We hear stories of how people opened up Twitter accounts, did not see the purpose, and soon after lost interest altogether and gave up on it as a professional learning vehicle. But for many other educators who manage to stay the course, Twitter becomes their “go to” tool for connectivity (Whitaker, Zoul, Casas, 4).
“What Connected Educators Do Differently”
It has been one of the biggest challenges for me the last few years. One that does not directly involve students, but rather my fellow teachers and administrators, and it centers around Twitter and the quote above. How do we help our colleagues stay the course when it comes to using Twitter? For me, Twitter has been a game changer when it comes to my professional growth as an educator since it was introduced to me by Ann Feldmann (@annfeldmann1), Brent Catlett (@catlett1), and Jenny Krzystowczy (@jennyktechin).
In one of my first blog posts two years ago I wrote about how Twitter is “My Personal Professional Development.” During the past couple of years I have talked to my colleagues about the influence Twitter has had on my teaching. Last year I presented to teachers and administrators on the power of Twitter, talking to them about Twitter basics, using tools like Tweetdeck, how to use hashtags, and ways to leverage Twitter to form a professional learning network. In my new role as a tech integrationist my team integrates Twitter into almost everything we do when working with our staff.
So how do we keep teachers more engaged on Twitter to help them get over the hump to the point when using Twitter becomes part of their routine. The easy part is getting teachers setup with a Twitter account. They will begin following people and may even check out some of the Twitter hashtags. However, many teachers and administrators fail to stay engaged and continue to utilize it on an ongoing basis.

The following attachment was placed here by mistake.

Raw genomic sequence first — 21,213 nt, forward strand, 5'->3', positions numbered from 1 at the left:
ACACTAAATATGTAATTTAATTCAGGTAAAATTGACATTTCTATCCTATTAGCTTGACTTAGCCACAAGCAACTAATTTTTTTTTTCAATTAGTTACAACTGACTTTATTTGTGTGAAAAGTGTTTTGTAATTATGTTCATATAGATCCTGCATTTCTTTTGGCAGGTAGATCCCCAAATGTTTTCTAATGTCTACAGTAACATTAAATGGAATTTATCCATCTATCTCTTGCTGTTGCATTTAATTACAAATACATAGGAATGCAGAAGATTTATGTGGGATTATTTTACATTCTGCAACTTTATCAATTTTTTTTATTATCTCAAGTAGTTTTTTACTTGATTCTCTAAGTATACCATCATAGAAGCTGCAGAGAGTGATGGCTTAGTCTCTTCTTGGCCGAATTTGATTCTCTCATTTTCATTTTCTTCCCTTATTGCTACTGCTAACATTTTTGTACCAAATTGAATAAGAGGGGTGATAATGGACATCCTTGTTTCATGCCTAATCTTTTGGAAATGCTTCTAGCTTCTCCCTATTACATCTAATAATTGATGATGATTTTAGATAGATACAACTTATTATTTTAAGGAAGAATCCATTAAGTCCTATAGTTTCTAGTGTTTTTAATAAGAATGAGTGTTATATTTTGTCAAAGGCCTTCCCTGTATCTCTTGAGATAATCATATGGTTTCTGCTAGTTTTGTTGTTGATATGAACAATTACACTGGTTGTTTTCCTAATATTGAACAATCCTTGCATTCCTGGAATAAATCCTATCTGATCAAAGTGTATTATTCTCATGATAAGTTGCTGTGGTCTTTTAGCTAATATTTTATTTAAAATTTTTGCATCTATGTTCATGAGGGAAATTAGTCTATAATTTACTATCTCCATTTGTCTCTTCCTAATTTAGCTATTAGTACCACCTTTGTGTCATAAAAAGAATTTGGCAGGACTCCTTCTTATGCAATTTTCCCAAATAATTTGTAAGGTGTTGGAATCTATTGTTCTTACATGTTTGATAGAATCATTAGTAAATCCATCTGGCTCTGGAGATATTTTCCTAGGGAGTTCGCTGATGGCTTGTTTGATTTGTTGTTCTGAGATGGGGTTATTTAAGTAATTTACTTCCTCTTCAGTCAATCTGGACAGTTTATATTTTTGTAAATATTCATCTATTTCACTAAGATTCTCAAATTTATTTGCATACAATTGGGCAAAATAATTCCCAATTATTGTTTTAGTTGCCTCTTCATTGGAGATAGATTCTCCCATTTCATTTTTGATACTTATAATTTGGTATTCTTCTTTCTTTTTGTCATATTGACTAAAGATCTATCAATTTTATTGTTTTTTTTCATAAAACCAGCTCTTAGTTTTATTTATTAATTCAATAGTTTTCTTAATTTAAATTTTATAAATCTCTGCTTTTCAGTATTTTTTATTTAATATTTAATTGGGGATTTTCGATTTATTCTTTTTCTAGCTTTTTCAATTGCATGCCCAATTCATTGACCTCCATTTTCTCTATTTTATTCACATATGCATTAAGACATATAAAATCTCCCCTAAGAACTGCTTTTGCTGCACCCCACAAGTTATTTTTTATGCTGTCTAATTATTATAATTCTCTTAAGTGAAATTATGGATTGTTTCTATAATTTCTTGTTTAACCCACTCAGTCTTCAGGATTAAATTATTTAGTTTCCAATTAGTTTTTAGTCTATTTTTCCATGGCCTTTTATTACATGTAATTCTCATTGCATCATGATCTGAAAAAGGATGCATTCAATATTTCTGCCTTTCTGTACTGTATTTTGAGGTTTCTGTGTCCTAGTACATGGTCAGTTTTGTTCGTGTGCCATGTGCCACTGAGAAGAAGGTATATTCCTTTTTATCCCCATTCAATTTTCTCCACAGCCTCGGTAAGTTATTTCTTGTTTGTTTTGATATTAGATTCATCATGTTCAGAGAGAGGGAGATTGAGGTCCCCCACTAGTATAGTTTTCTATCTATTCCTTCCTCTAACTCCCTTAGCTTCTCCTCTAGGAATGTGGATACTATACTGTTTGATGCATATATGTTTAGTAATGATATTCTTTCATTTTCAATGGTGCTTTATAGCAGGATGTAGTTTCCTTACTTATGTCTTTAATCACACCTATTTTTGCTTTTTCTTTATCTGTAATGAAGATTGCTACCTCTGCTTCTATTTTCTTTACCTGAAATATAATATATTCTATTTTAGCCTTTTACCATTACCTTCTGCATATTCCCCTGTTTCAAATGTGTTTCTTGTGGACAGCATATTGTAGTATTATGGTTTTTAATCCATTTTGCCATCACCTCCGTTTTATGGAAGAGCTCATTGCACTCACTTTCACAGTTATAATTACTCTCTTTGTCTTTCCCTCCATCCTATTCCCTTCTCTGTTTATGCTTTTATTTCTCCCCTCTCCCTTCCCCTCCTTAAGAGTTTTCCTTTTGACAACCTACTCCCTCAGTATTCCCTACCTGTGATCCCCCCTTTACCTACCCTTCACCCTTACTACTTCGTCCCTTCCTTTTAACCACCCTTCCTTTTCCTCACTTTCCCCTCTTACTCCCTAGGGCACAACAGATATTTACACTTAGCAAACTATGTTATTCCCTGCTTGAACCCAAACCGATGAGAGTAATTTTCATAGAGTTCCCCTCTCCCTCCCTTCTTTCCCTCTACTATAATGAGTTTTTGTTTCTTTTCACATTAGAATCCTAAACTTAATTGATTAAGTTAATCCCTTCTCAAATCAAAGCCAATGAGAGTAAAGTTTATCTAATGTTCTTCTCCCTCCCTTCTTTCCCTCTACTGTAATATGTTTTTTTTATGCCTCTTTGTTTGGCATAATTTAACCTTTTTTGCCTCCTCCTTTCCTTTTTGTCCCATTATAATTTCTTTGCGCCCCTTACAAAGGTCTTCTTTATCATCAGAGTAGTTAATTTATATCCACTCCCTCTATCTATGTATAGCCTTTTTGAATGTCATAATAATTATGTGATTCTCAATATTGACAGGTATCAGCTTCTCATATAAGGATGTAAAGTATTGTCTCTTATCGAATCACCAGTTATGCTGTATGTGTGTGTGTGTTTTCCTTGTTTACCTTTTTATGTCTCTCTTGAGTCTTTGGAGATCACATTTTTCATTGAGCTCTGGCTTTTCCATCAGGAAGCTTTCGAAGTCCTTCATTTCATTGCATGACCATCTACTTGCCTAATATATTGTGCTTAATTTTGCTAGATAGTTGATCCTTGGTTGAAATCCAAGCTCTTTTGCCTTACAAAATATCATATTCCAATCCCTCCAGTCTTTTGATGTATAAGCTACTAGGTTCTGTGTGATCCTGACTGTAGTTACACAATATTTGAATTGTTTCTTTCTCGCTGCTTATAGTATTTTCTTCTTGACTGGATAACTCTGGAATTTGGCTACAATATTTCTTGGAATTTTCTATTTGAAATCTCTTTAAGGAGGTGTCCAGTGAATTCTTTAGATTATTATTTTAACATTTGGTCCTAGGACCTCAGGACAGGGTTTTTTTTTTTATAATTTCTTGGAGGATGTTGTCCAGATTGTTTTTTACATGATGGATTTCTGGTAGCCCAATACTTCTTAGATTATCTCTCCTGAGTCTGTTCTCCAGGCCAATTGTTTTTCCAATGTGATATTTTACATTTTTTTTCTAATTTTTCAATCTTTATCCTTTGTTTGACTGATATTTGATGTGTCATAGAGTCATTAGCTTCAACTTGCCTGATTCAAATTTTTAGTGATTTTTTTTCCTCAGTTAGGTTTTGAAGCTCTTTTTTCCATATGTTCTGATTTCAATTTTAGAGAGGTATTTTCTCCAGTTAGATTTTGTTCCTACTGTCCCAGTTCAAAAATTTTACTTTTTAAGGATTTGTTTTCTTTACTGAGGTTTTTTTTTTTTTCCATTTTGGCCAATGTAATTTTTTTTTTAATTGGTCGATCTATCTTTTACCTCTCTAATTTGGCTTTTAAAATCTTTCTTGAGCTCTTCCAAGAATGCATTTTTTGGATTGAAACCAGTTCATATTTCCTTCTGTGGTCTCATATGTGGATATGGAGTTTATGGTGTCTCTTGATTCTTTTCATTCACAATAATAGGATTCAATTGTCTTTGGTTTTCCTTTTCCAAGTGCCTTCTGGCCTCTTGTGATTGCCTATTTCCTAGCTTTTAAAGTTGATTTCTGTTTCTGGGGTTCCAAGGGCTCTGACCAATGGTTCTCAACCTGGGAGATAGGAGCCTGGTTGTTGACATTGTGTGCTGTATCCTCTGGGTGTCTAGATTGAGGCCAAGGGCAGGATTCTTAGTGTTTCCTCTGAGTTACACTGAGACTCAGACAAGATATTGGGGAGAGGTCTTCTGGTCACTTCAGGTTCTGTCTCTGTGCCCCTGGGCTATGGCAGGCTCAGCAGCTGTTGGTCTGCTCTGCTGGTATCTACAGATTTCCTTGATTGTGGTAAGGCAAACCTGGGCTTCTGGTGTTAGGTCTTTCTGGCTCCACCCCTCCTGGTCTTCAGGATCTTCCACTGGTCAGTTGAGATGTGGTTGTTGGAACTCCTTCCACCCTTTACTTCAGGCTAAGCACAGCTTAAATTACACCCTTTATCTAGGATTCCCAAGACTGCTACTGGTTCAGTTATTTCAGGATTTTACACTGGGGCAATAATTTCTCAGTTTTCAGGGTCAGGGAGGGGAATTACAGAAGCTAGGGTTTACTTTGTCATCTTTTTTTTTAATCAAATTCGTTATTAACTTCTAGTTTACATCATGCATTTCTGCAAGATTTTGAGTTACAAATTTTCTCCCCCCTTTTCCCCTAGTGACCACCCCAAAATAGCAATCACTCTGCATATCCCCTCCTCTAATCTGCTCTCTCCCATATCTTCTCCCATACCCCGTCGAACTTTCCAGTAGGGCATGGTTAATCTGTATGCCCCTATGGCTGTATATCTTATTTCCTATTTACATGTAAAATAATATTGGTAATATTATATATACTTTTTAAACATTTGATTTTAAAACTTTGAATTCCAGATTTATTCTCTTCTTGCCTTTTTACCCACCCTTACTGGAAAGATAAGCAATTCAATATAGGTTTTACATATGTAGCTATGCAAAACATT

As I reflect on my own journey to becoming a connected educator I can completely relate. At first I didn’t see the need for Twitter, but eventually created an account. I then began following a few people, but I still didn’t see the point early on, however, things began to change as I continued to use Twitter on a daily basis, began following more educators, and started taking advantage of hashtags. Through this process I began to understand why it was something I needed to consistently be using.
The only way I can describe it is that its a process. Although I want people to see the light immediately it just doesn’t happen that way. People have to discover it for themselves. However, I can say that one of the most important parts of the process is simply going to Twitter and making it a part of your routine. Without investing some time and energy there will be nothing to gain in return. The gain comes in the form of inspiration, new ideas, resources, tools, and best of all becoming part of an amazing and global community of educators. Therefore, although it is a challenge to help educators see the light, it is definitely worth the effort.
If you have strategies or ideas on how to help teachers see the power of Twitter I encourage you to leave a comment and share. Let’s get a conversation going to help get more educators connected and working together.